Their themes put the spotlight on hot-button issues. Pollution (Water Blues for the Great Lakes, 1986) was visually reminiscent of Minshall’s 1980 Danse Macabre, but thematically connected to his 1983 anti-pollution statement River. Forest degradation was the focus of Trees R Us (1989), and the plight of Native Canadians was featured in Down to Earth (1991). Ontario for $ale (2001) skewered greedy developers, while H2O . . . Oh, Hard to Swallow (2000) was a timely comment on a toxic drinking-water scandal. In many ways, Shadowland’s political edge resembled the Trinidadian concept of ole mas’—caustic social commentary accompanied by a driving beat.

In 1990, Peter Minshall himself visited the island, bringing with him his famous mas’ character, the gigantic articulated figure known as Saga Boy. That year the islanders produced For the Birds, a lyrical effort with hand-painted wings and stick extensions to mimic flight. And who is to say that cross-pollination does not work both ways? In 2002, Minshall created Picoplat, an avian fantasy of thousands of fluttering, iridescent wings.

In their early days, Shadowland, as a theatre group, managed to qualify for a modicum of government arts funding; but in the mid-nineties official policies changed and largesse ended. Faced with much work and little money, band members’ enthusiasm started to wane. Shadowland eventually backed out of Caribana around 1999, passing the baton to an offshoot group called the Toronto Island Mas’ Band, led by artist and social activist Julie Stone.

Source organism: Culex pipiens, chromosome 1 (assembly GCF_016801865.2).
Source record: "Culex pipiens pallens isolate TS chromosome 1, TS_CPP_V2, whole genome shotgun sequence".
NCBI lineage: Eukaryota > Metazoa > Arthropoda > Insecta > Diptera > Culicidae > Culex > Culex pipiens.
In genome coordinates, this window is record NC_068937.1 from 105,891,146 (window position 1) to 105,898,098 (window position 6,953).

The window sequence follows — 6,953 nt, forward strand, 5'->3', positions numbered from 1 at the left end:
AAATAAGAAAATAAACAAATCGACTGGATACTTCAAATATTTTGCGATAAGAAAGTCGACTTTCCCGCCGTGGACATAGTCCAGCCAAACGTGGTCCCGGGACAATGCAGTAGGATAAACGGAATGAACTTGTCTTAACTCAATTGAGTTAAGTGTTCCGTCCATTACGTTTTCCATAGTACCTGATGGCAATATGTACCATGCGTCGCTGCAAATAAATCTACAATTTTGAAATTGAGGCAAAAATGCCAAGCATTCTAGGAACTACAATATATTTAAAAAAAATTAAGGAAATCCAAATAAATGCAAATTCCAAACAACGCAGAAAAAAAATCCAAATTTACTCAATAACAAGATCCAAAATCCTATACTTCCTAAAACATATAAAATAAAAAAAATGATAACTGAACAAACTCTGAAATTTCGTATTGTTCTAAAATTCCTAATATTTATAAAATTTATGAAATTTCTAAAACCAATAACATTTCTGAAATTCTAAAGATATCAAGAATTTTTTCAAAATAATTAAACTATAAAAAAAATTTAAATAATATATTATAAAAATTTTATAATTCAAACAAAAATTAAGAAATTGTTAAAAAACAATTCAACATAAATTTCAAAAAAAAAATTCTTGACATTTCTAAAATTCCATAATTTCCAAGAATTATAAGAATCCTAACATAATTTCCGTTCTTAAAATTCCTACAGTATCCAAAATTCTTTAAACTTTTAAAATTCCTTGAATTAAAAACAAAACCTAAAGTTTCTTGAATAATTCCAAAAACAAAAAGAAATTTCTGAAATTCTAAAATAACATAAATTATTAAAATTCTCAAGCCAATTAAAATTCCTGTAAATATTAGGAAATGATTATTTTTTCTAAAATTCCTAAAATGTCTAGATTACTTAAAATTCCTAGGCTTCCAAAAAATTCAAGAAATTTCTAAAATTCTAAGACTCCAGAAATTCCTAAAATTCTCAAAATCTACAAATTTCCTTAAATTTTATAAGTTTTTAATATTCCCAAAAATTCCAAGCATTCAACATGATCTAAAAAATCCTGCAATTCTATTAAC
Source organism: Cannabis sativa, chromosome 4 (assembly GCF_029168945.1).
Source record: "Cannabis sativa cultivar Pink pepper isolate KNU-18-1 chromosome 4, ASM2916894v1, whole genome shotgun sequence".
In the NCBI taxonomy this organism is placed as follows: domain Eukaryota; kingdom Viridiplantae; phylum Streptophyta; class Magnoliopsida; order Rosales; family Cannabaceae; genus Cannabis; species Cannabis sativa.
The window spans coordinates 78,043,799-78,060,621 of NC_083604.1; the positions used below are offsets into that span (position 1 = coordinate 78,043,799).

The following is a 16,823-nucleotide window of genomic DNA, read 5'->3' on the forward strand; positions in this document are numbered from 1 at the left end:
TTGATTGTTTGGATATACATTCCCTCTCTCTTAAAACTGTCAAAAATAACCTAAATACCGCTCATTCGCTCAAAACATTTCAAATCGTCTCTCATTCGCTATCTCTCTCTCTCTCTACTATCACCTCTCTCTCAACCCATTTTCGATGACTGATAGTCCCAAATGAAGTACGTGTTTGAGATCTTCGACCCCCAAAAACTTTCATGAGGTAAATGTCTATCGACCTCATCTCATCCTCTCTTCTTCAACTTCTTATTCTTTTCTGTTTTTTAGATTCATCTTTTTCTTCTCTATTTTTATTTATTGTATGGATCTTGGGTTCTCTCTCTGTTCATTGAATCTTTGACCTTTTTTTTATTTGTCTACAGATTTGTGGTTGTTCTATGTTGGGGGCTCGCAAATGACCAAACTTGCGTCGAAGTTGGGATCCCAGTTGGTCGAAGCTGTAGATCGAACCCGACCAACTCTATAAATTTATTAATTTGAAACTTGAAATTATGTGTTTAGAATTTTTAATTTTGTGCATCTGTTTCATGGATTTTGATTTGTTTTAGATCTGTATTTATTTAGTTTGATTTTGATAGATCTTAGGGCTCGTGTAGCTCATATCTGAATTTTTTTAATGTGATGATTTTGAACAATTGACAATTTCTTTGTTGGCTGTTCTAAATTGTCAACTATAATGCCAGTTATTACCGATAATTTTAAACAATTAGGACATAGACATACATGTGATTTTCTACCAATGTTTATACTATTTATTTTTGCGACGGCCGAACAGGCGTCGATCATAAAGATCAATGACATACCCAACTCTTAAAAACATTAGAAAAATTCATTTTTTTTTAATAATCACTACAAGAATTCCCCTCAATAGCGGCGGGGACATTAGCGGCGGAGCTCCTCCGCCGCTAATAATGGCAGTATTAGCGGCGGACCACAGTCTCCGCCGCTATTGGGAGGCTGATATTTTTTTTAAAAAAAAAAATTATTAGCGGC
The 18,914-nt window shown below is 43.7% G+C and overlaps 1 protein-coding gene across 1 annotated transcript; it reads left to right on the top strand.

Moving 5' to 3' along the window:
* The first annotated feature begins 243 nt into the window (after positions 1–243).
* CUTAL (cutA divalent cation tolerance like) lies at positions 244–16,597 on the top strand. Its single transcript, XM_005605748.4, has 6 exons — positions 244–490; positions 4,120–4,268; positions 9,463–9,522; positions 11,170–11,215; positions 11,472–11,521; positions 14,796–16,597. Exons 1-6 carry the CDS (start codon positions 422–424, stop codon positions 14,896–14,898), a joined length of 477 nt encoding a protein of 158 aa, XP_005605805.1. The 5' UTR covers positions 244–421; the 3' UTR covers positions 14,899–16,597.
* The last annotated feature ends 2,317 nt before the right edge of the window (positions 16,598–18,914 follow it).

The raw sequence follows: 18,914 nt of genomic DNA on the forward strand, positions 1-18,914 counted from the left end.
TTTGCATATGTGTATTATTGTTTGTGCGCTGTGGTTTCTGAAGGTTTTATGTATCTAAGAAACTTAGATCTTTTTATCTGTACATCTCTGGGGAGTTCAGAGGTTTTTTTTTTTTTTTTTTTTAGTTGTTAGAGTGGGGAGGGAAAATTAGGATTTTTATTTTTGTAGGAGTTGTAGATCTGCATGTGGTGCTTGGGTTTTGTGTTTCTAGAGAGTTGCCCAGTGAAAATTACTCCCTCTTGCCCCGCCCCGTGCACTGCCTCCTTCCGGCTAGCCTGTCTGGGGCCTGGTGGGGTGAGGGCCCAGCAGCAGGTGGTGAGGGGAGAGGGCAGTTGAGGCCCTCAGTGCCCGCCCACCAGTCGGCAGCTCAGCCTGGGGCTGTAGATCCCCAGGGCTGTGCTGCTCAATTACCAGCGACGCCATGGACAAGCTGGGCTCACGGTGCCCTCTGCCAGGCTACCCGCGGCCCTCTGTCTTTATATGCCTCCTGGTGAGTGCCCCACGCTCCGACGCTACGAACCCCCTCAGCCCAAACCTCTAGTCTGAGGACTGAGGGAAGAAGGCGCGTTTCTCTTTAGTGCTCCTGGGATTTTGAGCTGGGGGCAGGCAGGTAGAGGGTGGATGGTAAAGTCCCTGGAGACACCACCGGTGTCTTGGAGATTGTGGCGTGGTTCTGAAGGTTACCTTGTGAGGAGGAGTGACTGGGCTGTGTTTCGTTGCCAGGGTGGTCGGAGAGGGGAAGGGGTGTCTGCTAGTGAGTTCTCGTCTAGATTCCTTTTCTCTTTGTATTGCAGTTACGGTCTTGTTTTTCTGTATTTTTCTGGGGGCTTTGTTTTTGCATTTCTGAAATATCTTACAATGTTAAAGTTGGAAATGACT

Stone and her disciples are still involved in creating mas’, but the emphasis has shifted in recent years. Faced with dwindling numbers, it no longer makes sense to mount an entire band; so since 2003 the group has taken its costumes and joined the Caribana parade as a section within a larger band.

But the spirit of Carnival still burns strongly, and Julie Stone is adamant that the island-to-island connection will not die out. “Over my dead body,” she declares flatly. Island children are increasingly involved in stilt-walking and costume-making, she says, and “I know that there will rise out of this a designer-bandleader.” Last year, her theme was belé dancing, with gold skirts, pleated head-dresses, and dance steps taught by Trinidadian Anthony “Prime” Guerra. This year, a posse of Blue Devils “wined down” the stage.

Meanwhile, the Shadowland theatre collective is busy applying the creativity of Carnival to older island traditions such as the Fire Parade. Held the night before Caribana, it features home-made paper lanterns borne on poles, with drummers, moko-jumbies (stilt-walkers) and other costumed beings. It is in its way a version of J’Ouvert: the prelude to Carnival, a homage to the forces of both darkness and light.

According to Christopher Pinheiro (who might well be described as the bridge between the two islands): “Notions of the Carnivalesque are alive and mutating.”